"More likely he'd be here...next to Amelia," corrected Janice, putting her hand on the back of the co-pilot's seat. "Where he could look out the windscreen and see the stars and the horizon." Alice merely nodded, her mouth agape. "Go on...have a seat."
"You mean it?" Without further prodding, Alice slipped into the warm leather chair, her hands poised inches from the static wheel before her. At Janice's urging, she wrapped her fingers around it with something akin to reverence. "It's so heavy," she said, making a concerted effort to cut the wheel 45 degrees. "Like it's mired in treacle."
"This ain't no Cessna, sweetheart," replied Janice, sliding into the pilot's seat. "We're talking about 17,000 pounds of state-of-the-art aircraft. Amelia knew her planes, but she wasn't the best of pilots." Alice raised her head, stricken. Janice felt compelled to temper her slanderous disclosure with, "Bar room scuttlebutt, kid. I shouldn't have repeated it."
Alice was grateful that Janice cared enough to explain, refreshing in a household where the adult word was law and she was expected to smile and accept, and never to question authority. She turned back towards the instrument panel, comfortable in the knowledge that she was in the presence of someone who viewed her as an equal, and not just a child. Sweat beaded her upper lip as her gaze ranged over the array of gauges and dials within arm's reach; the brake pedals in the floor were a stretch, but she could reach both throttle and flaps with ease. "How fast does she go? A hundred?"
"She cruises comfortably at ninety, but I've had her as high as 170." The teen whistled appreciatively while Janice neglected to mention that the latter speed had been achieved in an uncontrolled power dive in the midst of heavy turbulence. She regretted the omission, but only as long as it took Alice to broach the topic of taking the Electra aloft. "I think the heat's gotten to you, sweetie," Janice said with a smile. She stood, reaching for Alice's arm. "Come on, up with you."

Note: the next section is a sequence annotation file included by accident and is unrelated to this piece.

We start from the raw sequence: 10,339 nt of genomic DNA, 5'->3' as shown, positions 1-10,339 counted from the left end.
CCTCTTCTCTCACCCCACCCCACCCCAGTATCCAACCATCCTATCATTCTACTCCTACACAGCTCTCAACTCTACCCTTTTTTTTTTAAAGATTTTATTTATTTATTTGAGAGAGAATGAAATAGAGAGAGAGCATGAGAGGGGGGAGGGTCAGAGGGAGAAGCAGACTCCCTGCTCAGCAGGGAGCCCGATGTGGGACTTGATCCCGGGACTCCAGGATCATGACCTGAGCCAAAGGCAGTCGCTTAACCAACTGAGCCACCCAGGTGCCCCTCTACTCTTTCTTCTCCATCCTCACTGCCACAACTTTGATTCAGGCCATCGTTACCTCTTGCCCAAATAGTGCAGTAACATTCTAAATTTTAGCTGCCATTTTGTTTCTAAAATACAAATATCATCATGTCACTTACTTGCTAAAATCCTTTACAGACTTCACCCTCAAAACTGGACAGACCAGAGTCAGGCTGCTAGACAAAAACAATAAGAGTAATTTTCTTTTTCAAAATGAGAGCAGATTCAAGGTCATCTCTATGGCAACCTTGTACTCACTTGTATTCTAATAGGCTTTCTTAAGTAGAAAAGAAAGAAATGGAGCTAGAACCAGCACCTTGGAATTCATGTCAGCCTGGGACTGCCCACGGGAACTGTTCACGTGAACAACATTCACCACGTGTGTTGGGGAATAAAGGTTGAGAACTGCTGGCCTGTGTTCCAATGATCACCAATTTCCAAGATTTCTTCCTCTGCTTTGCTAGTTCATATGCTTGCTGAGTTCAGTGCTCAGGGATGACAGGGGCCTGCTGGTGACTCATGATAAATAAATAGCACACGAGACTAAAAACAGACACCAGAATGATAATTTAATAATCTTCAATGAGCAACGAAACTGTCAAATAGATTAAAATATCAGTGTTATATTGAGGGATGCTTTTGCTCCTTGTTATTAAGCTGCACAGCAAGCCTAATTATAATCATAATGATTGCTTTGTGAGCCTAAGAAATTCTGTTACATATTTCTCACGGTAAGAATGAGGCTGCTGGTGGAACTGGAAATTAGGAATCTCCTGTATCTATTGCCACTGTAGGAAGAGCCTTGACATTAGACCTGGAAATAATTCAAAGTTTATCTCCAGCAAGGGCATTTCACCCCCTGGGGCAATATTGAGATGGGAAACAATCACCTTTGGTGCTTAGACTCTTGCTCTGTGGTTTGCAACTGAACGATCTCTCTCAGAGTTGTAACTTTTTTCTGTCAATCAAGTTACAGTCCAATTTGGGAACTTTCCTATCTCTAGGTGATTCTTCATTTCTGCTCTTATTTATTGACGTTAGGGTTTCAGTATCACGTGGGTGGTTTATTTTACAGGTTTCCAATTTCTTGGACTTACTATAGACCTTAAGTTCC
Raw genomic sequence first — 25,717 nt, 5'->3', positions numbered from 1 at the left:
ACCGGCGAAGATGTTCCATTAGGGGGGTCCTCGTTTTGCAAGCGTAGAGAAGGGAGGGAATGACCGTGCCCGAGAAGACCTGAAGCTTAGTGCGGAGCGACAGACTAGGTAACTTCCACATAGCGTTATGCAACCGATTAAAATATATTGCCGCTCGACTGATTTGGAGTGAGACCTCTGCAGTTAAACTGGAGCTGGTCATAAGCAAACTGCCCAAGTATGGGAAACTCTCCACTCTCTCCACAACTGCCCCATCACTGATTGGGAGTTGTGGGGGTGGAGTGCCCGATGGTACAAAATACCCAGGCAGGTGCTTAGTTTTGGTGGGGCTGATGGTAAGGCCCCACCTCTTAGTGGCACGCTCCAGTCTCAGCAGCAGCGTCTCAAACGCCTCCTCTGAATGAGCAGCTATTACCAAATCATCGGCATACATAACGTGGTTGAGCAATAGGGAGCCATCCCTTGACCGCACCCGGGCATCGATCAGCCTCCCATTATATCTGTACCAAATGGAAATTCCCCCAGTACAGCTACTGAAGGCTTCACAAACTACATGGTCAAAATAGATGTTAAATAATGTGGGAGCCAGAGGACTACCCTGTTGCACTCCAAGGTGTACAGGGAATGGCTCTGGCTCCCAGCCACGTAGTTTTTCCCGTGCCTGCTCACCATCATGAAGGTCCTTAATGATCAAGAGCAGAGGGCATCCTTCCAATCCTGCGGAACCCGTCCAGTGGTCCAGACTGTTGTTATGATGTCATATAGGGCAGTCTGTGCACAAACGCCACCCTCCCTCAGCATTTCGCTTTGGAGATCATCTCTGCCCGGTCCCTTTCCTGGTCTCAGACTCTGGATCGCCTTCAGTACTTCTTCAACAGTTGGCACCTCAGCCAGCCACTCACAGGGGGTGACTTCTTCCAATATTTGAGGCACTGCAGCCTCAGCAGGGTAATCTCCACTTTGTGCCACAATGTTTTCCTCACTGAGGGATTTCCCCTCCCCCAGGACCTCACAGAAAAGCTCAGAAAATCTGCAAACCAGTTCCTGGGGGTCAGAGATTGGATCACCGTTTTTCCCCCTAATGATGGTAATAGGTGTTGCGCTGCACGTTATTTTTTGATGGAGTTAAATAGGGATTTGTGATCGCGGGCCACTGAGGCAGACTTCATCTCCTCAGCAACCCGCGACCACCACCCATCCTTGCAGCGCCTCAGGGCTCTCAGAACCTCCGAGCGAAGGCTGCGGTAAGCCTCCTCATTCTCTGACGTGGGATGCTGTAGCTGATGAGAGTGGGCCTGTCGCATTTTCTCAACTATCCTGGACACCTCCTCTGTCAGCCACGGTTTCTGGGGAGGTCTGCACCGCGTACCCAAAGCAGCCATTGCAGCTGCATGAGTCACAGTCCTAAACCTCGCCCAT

Unconsciously, Alice's hands closed firmly over the wheel. "Give me one good reason."
"I can give you a dozen, the most persuasive being that Mel would have my head and other pertinent body parts if your altitude exceeded eleven feet while in my presence."
Alice made noises of discontent, arguing with a child's logic that wasn't so much persuasive as it was pitiful. "You don't know that for certain. If you approach her the right way, take the right tack, she'll be a sport. Come on, Janice. This may be my one and only opportunity to fly an Electra."
Janice snorted disbelief. "You've gone from riding to flying!"
"I've logged over a hundred hours in our Cessna, and I learn really fast...it's not like I'd be going up alone..." Alice's formerly pleasant voice was now one notch from annoying, but to her credit, she recognized the potentially devastating effects of long-term whining. The last thing she wanted to do was alienate her new friend. Reigning in her enthusiasm, she appeared genuinely contrite as she focused on the artificial horizon. In time, she heard Janice reclaim her seat; it was a wordless demand for an apology. Licking her lips, tasting salt, she said, "I just get carried away when it comes to flying. My mum says I'm too young to feel truly passionate about anything, but I feel passionate about flying."
Janice was struck by the sincerity in Alice's voice. As her eyes lighted on the vacant doorway of the house, she knew that she and Alice had passion in common.
Standing in the large master bath clad only in a camisole and panties, Mel swept a scented wash cloth over her arms and neck, inhaling deeply as the exotic fragrance of lilies and sweet sage rose from her chest. Toujours Moi. A gift from her lover, purchased in haste from a street peddler in Athens, expensive at forty American dollars an ounce. In a very short time it had become her signature scent. She'd rarely dressed without first daubing a bit at the hollow of her throat, or between her breasts, until the day four months later she had discovered it open and half evaporated on the window sill, a casualty of the merciless outback heat. After that, she used it sparingly, or not at all. Emptying the last few precious drops into the pool of cool water in the sink, she soaked the cloth, letting her hands linger a moment while her gaze traveled to the cracked mirror above the vanity.